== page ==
Over 500 Killed in India's Monsoon Floods

By: Dr. Jeff Masters , 4:25 PM GMT on June 21, 2013

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Earth's deadliest natural disaster so far in 2013 is the deadly flooding in India's Himalayan Uttarakhand region, where torrential monsoon rains have killed at least 556 people, with hundreds more feared dead. At least 5,000 people are missing. According to the Indian Meteorological Department, Uttarakhand received more than three times (329%) of its normal June rainfall from June 1 - 21, and rainfall was 847% of normal during the week June 13 - 19. Satellite estimates indicate that more than 20" (508 mm) or rain fell in a 7-day period from June 11 - 17 over some regions of Uttarakhand, which lies just to the west of Nepal in the Himalayas. Dehradun, the capital of Uttarakhand, received 14.57" (370 mm) of rain in 24 hours on June 16 - 17. This was the highest 24-hour rainfall in city history, according to an official from the India Meteorological Department. Dr. Dave Petley's Landslide Blog details that the torrential rains triggered a massive landslide that hit Uttarakhand's Hindu shrine in Kedarnath, which lies just a short distance from the snout of two mountain glaciers. The shrine is an important pilgrimage destination this time of year, and was packed with visitors celebrating the char-dham yatra: a pilgrimage to the four holy sites of Gangotri, Kedarnath, Yamnotri and Badrinath. Apparently, heavy rainfall triggered a collapse event on the mountain above Kedarnath, which turned into a debris flow downstream that struck the town. The main temple was heavily damaged, and numerous buildings in the town were demolished. It was Earth's deadliest landslide since the August 2010 Zhouqu landslide in China.

According to Aon Benfield's May Catastrophe Report, Earth's deadliest natural disasters of 2013 so far:

Winter weather, India, Bangladesh, Nepal, 1/1 - 1/20, 329 deaths
Earthquake, China, 4/20, 196 deaths
Flooding, Southern Africa, 1/10 - 2/28, 175 deaths
Flooding, Argentina, 4/2 - 4/4, 70 deaths
Flooding, Kenya, 3/10 - 4/30, 66 deaths


Figure 1. Indo-Tibetan Border Police (ITBP) arrive to rescue stranded Sikh devotees from Hemkunt Sahib Gurudwara, a religious Sikh temple, to a safe place in Chamoli district, in northern Indian state of Uttarakhand, India, Monday, June 17, 2013. AP photo.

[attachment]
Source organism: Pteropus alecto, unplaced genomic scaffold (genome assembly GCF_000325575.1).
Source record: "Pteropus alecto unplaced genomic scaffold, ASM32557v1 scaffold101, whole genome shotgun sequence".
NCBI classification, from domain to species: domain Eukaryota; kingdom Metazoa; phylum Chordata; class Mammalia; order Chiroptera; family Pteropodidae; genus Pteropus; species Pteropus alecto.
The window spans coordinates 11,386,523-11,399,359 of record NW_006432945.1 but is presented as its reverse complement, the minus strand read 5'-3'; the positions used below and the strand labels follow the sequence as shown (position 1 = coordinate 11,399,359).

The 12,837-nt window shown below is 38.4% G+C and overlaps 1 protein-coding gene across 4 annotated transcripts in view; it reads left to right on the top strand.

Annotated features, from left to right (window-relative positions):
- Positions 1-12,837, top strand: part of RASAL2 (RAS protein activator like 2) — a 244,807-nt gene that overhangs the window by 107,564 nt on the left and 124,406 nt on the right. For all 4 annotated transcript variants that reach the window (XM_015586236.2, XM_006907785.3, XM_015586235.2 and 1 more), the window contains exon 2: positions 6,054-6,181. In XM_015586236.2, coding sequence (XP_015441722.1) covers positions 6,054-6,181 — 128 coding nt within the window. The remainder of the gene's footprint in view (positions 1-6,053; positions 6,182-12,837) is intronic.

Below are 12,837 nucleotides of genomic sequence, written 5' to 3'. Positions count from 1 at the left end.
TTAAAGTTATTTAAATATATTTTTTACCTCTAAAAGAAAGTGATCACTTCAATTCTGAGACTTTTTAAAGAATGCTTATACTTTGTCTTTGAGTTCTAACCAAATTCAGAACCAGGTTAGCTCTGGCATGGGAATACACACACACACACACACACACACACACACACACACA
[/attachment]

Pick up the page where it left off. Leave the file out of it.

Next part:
Figure 2. Satellite-estimated rainfall for the 7-day period June 11 - 17, 2013, from NASA's TRMM satellite exceeded 20 inches (508 mm) over portions of India's Uttarakhand province, leading to catastrophic floods. Image credit: NASA.

A record early arrival of the monsoon
The June 2013 monsoon rains in Uttarakhand were highly unusual, as the monsoon came to the region two weeks earlier than normal. The monsoon started in South India near the normal June 1 arrival date, but then advanced across India in unusually rapid fashion, arriving in Pakistan along the western border of India on June 16, a full month earlier than normal. This was the fastest progression of the monsoon on record. The previous record for fastest monsoon progression occurred in 1961, when all of India was under monsoon conditions by June 21. Reliable monsoon records go back to 1961, and are patchy before then. Fortunately, no more heavy rain is expected in Uttarakhand over the next few days, as the monsoon will be active only in eastern India. Heavy rains are expected again in the region beginning on June 24. Wunderblogger Lee Grenci's post, Summer Monsoon Advances Rapidly across India: Massive Flooding Ensues, has more detail on the meteorology of this year's monsoon. There is criticism from some that the devastating floods were not entirely a natural disaster--human-caused deforestation, dam building, and mining may have contributed. "Large-scale construction of dams and absence of environmental regulations has led to the floods," said Sunita Narian, director general of Delhi based advocacy group Centre for Science and Environment (CSE).


Figure 3. The summer monsoon arrived in southwest India right on schedule (June 1) in South India, but it spread northward much faster than usual, reaching Pakistan a full month earlier than normal. Solid green contours indicate the progress of the 2013 summer monsoon (each contour is labeled with a date). You can compare this year's rapid advance to a "normal" progression, which is represented by the dashed, red contours (also labeled with dates).

Monsoons in India: a primer
Disastrous monsoon floods are common in India and surrounding nations, and 60,000 people--an average of 500 people per year--died in India due to monsoon floods between 1900 - 2012, according to EM-DAT, the International Disaster Database. EM-DAT lists sixteen flood disasters which killed 1,000 or more people in India since records began in 1950. Here are the number of people killed in these events, along with the month and year of occurrence and locales affected:

4892, Jul 1968, Rajasthan, Gujara
3800, Jul 1978, North, Northeast
2001, May - Oct, 1994, Assam, Arunachal Pradesh
2000, Jul 1961, North
1811, Aug 1998, Assam, Arunachal, Bihar
1600, Aug 1980, Uttar Pradesh, Bihar
1591, Jul 28, 1989, Maharashtra, Andhra Prade
1479, Sep 1995, Bihar, Haryana, Punjab